You can imagine the exponential difference an empowering attitude can make over a limiting one in just the course of a weeks, let alone months or years. This is simply put the difference between success and failure.

In short, beliefs define the behavioural choices we see and act on: if you only ‘see’ one option, that’s the one you are going to take, regardless how good it is. Beliefs can be either limiting or empowering.

You can imagine the exponential difference an empowering attitude can make over a limiting one in just the course of a weeks, let alone months or years. This is simply put the difference between success and failure.

What determines whether students hold limiting or empowering attitudes towards (online) learning?

Personal beliefs are mostly the result of childhood experiences and messages we received from parents, relatives and authoritative figures like teachers repeatedly. For example, they may have told you: You are clumsy or you’re just bad with numbers. We accepted those messages and then often never questioned them again. They became our truths. Later experiences in life will then have confirmed or modified or added to this belief system.

Applied to learning projects in particular, researchers found that the most important beliefs relate to the learning setting, one’s own abilities (also called self-efficacy beliefs) and beliefs about how much control you hold over impacting your learning outcome

Unfortunately, these attitudes predominantly live in people’s subconscious, making it difficult for people to even name or know their own attitudes, let alone influence them through interventions.  

Interventions: How can we help students adopt an empowering attitude for learning?

Clearly, it is in both students and educators’ interest to help everyone adopt the most powerful attitude for student learning success.

While attitudes clearly hold enormous potential for supporting students’ success, designing interventions that work seems to be a challenge. A multitude of interventions aiming to teach the growth mindset (Dweck, 2008) showed only mixed results, attracting wide-ranging criticism. Dweck herself admits that implementing a ‘growth mindset’ is more complex than she and her team imagined and that she had underestimated the challenges around creating interventions.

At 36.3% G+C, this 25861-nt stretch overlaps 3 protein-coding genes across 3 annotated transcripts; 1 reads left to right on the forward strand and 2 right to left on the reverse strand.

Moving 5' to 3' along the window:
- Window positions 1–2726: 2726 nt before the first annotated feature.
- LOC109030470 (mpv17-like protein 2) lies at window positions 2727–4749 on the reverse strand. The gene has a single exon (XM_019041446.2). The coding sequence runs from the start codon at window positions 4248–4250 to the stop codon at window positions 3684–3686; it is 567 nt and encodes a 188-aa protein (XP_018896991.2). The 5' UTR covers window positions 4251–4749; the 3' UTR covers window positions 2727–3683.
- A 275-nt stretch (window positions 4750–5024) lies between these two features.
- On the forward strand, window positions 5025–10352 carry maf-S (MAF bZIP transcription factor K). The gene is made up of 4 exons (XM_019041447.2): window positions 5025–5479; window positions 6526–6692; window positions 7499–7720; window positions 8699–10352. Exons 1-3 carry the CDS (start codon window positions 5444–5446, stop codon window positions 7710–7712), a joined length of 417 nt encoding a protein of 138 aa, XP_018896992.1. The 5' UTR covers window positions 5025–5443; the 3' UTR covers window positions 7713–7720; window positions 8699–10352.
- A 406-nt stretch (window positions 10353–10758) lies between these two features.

I see a two key reason for those disappointing results in the focus on (a) a ‘teaching approach’ to adopt (b) the supposedly ‘right’ attitude for learning. A teaching approach to propagating one prescribed mindset, however, has noticeable weaknesses. The power inequality can leave students in a role of passive receival, making them feel like there is something wrong with them. Moreover, teaching interventions often fail to acknowledge that the student already holds an unconscious (and possibly limiting) attitude even towards the intervention itself and that this attitude – unless scrutinised – might well conflict with the new teaching and create resistance. The most important shortcoming, however, is the attempt to teach the same supposedly ‘right’ attitude to all students, thereby ignoring students’ individual differences and prior experiences. You simply cannot force a one-size-fits-all attitude on somebody.

Yet, a powerful intervention that turbo-charges student learning through attitude intervention does exist and yields astonishing results every time. I invented it in 2016 and call it Empowered Attitude Choice. Instead of teaching the right attitude or mindset it empowers students to choose the most useful attitude for their learning journey ahead using a different approach.

As an international executive co-active coach, the answer leaped out at me: Empowered Attitude Choice by combining the psychology behind attitudes with empowering co-active coaching principles and methodology (Whitworth, 1998) thereby helping students make guided self-discoveries about their beliefs (Slavich and Zimbardo, 2012).

I pioneered the short 2 hour Empowered Attitude Choice intervention online course in 2016 in an online business master program with enormous success. Key principles included a) holding students as complete, whole and unbroken, b) creating active students, c) acknowledging their incoming attitudes, d) empowering students to choose their own best attitude for their learning journey, d) championing a diversity of different empowering attitudes for learning, championing individual differences.